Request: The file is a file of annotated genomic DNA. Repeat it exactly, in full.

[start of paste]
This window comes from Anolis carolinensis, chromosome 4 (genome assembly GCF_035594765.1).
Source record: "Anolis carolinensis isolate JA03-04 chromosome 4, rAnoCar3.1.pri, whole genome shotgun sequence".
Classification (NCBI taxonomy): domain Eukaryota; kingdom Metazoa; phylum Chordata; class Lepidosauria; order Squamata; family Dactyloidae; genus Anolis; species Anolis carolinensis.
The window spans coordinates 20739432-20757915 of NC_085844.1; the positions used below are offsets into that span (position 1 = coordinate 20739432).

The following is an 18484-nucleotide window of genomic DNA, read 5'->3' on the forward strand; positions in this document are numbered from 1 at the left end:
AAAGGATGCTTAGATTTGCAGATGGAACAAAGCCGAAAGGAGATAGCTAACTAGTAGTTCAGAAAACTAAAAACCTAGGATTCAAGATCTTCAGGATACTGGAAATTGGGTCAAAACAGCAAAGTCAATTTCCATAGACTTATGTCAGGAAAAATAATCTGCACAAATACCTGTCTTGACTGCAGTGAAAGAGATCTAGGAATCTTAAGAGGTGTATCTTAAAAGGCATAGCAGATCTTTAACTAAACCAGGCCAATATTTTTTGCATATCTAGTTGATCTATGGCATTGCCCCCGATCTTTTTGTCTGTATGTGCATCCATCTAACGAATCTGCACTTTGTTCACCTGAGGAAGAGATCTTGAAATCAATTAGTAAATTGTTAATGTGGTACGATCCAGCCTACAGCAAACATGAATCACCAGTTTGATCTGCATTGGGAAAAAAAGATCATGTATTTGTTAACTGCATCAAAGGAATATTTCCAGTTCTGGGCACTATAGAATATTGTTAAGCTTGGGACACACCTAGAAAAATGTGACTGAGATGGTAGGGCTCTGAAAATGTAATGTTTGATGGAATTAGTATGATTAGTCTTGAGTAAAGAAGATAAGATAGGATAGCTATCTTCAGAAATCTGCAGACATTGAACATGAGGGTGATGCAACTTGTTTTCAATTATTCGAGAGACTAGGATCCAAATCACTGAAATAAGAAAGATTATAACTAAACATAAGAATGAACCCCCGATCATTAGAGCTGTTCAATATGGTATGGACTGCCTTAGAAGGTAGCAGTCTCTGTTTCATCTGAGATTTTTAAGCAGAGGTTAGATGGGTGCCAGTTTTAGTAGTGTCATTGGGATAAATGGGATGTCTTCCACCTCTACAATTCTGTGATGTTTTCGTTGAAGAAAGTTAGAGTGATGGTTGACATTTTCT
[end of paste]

This window comes from Anolis carolinensis, chromosome 4 (genome assembly GCF_035594765.1).
Source record: "Anolis carolinensis isolate JA03-04 chromosome 4, rAnoCar3.1.pri, whole genome shotgun sequence".
Classification (NCBI taxonomy): domain Eukaryota; kingdom Metazoa; phylum Chordata; class Lepidosauria; order Squamata; family Dactyloidae; genus Anolis; species Anolis carolinensis.
The window spans coordinates 20739432-20757915 of NC_085844.1; the positions used below are offsets into that span (position 1 = coordinate 20739432).

The following is an 18484-nucleotide window of genomic DNA, read 5'->3' on the forward strand; positions in this document are numbered from 1 at the left end:
AAAGGATGCTTAGATTTGCAGATGGAACAAAGCCGAAAGGAGATAGCTAACTAGTAGTTCAGAAAACTAAAAACCTAGGATTCAAGATCTTCAGGATACTGGAAATTGGGTCAAAACAGCAAAGTCAATTTCCATAGACTTATGTCAGGAAAAATAATCTGCACAAATACCTGTCTTGACTGCAGTGAAAGAGATCTAGGAATCTTAAGAGGTGTATCTTAAAAGGCATAGCAGATCTTTAACTAAACCAGGCCAATATTTTTTGCATATCTAGTTGATCTATGGCATTGCCCCCGATCTTTTTGTCTGTATGTGCATCCATCTAACGAATCTGCACTTTGTTCACCTGAGGAAGAGATCTTGAAATCAATTAGTAAATTGTTAATGTGGTACGATCCAGCCTACAGCAAACATGAATCACCAGTTTGATCTGCATTGGGAAAAAAAGATCATGTATTTGTTAACTGCATCAAAGGAATATTTCCAGTTCTGGGCACTATAGAATATTGTTAAGCTTGGGACACACCTAGAAAAATGTGACTGAGATGGTAGGGCTCTGAAAATGTAATGTTTGATGGAATTAGTATGATTAGTCTTGAGTAAAGAAGATAAGATAGGATAGCTATCTTCAGAAATCTGCAGACATTGAACATGAGGGTGATGCAACTTGTTTTCAATTATTCGAGAGACTAGGATCCAAATCACTGAAATAAGAAAGATTATAACTAAACATAAGAATGAACCCCCGATCATTAGAGCTGTTCAATATGGTATGGACTGCCTTAGAAGGTAGCAGTCTCTGTTTCATCTGAGATTTTTAAGCAGAGGTTAGATGGGTGCCAGTTTTAGTAGTGTCATTGGGATAAATGGGATGTCTTCCACCTCTACAATTCTGTGATGTTTTCGTTGAAGAAAGTTAGAGTGATGGTTGACATTTTCT